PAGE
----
I stayed in Brighton Beach, went back to the church and finally left again, dabbled in no-budget digital filmmaking, got interested in writing fiction again. In 2008 I read an article about print-on-demand self-publishing and got very excited about the idea of producing books. I began immediately to write one, but as it went slowly I rushed into print with an edition of poems from RIP-TV. Not having heard of the NPR radio show, I called it Selected Shorts; I published through Blurb which turned out a beautiful product but only shipped FedEx—a big fat drag. I moved on, and started to publish through Amazon. For years now, every so often I feel on the verge of a cold sweat or vertigo at the thought that Diaryland might have shut down since I last checked. Then I do check, and it’s there: 1.17.2009, Janis Joplin, my last entry stares up at me; the first was Phil Hartman on 4.16.2001. In my experience, making art on the internet is outstandingly fun and rewarding: the rewards are not financial, though. With so many others—maybe most everyone—I’ve moved on to using the internet to sell the art I’ve used the internet to make. Likewise I’m on Facebook, I think I’ll need to be if I’m ever to build sales. Self-promotion, bracketed by filtered pop-up ads: I’m relieved and glad that Diaryland still exists as a platform for what’s much better: free, quiet, uninterrupted self-revelation. From which can come art. I predict a renaissance. If I were to go back, pick up RIP-TV where I left off, I’d choose one consolation site—a cache of arrest reports or old-timey songs, maybe—to mine for a season and work on the guest curator model, backwards from link to title, assembling weeks of thus-kindred dead into a virtual “theme” show.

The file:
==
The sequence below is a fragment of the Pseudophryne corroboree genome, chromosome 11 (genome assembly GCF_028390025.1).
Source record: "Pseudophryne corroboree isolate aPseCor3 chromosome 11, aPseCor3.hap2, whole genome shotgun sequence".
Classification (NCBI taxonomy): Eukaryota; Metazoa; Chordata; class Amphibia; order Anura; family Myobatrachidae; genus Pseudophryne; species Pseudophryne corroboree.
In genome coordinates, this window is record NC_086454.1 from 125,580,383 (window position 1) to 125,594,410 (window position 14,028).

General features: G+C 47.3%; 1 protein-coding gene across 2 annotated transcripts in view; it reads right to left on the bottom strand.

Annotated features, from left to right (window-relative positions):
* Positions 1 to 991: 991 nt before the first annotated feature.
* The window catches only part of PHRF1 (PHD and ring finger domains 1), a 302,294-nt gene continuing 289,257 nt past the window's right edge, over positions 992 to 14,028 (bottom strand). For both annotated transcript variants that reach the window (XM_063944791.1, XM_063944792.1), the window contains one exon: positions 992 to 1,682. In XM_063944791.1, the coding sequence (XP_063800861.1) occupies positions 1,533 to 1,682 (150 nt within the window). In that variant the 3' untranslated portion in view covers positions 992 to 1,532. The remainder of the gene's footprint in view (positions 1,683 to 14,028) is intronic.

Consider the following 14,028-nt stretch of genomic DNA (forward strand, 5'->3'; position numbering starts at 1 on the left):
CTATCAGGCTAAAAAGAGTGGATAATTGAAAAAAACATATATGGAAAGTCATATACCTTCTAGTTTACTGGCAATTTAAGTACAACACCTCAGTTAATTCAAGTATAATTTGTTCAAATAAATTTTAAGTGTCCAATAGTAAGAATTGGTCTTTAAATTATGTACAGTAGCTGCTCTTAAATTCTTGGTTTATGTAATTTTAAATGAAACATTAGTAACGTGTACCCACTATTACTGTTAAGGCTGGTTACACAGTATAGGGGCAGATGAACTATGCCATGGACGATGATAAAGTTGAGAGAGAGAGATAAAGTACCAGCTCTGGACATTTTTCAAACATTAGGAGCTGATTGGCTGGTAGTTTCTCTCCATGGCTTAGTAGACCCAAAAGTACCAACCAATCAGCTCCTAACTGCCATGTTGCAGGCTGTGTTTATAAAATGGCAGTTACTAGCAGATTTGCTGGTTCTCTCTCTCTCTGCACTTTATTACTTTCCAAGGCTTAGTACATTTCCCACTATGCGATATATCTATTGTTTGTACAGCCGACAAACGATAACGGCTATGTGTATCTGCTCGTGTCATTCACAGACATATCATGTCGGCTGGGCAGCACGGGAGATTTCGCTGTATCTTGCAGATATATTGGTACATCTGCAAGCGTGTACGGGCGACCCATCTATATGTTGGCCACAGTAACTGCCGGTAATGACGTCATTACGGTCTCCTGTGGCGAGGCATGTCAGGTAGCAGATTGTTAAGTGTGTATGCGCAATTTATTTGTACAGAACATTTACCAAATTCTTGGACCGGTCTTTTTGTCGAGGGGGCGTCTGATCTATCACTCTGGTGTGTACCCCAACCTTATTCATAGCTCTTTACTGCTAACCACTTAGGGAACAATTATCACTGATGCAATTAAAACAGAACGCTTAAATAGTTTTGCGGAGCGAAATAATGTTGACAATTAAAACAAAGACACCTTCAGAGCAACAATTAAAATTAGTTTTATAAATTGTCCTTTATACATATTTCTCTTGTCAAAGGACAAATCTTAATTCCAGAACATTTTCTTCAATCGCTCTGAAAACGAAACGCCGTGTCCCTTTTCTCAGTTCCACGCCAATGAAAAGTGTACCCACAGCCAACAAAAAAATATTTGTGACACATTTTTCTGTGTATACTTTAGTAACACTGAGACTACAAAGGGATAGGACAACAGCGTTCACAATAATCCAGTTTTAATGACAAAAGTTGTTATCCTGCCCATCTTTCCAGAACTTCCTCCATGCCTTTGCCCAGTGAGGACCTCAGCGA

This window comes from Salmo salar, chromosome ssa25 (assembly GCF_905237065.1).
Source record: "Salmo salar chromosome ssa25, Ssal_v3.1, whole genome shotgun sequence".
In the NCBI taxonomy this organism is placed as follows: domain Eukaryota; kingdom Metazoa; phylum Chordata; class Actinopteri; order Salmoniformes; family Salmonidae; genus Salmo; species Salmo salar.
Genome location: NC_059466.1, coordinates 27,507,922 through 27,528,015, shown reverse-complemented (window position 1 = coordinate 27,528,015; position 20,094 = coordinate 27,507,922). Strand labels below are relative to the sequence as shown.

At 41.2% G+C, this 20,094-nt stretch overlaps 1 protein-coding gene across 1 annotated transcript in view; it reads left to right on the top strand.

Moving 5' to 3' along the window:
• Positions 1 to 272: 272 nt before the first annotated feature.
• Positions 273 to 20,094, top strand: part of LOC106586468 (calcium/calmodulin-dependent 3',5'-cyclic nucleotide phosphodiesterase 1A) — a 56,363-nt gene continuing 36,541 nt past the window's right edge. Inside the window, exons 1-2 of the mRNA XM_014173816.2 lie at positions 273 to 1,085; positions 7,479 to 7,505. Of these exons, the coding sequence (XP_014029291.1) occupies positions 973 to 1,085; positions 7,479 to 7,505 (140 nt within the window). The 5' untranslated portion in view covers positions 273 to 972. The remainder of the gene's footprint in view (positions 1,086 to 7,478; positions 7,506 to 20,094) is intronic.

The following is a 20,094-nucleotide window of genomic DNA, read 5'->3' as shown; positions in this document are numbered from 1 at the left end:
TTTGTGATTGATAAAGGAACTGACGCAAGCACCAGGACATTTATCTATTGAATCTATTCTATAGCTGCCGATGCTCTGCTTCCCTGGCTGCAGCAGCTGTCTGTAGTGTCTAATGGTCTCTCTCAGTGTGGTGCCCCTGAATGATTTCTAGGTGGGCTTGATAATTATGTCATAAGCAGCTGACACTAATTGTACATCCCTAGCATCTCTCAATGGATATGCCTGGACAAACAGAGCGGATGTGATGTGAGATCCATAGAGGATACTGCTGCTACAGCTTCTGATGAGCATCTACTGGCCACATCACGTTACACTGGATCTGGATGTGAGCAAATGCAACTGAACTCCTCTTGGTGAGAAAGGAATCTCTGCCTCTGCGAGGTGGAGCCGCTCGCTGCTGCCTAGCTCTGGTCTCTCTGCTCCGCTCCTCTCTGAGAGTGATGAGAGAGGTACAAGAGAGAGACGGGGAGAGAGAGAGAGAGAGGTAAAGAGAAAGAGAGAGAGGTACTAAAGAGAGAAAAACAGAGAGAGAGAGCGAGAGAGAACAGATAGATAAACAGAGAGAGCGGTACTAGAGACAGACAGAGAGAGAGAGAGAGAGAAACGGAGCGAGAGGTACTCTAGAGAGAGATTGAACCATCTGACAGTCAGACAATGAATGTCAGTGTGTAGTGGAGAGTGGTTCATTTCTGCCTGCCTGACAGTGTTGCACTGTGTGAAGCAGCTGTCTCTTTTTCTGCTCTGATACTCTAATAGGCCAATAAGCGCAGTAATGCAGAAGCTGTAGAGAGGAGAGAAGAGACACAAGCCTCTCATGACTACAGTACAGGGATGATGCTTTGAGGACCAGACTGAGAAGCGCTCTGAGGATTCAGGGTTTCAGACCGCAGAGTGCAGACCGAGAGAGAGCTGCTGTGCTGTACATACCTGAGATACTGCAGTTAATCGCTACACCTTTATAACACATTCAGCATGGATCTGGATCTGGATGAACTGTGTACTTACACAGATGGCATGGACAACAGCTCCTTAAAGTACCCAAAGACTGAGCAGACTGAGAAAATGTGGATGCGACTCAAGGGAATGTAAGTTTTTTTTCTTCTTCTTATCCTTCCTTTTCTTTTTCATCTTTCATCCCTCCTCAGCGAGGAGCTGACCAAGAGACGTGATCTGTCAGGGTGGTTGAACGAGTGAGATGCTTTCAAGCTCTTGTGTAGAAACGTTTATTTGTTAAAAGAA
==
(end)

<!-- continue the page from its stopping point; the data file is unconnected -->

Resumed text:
Maybe someday. Meanwhile I think of moving north again from the beach since my whole neighborhood was almost destroyed by storm surge last autumn.
Under a new and original title, the present exclusive-to-digital collection of poems from RIP-TV accompanies the launch of a second volume in my serial novel Famepunk. I seek frankly for Dug for Victory to function as a lure. Having labored with care over the selection, re-editing, formatting and presentation of these poems, however, I feel confident that this e-book stands on its own merits, its 99˘ price tag justified by the same sort of curatorial intervention I mentioned above. I just put in the hours in my own archive: that’s expertise—it shouldn’t come free!
For fun, I’ve also added some favorites of my own that missed the first cut, James Baldwin, Gertrude Stein, Simone de Beauvoir and the Nelson Riddle break-up poem among them. Here is some of my best work. I wish all my readers the utmost pleasure in it.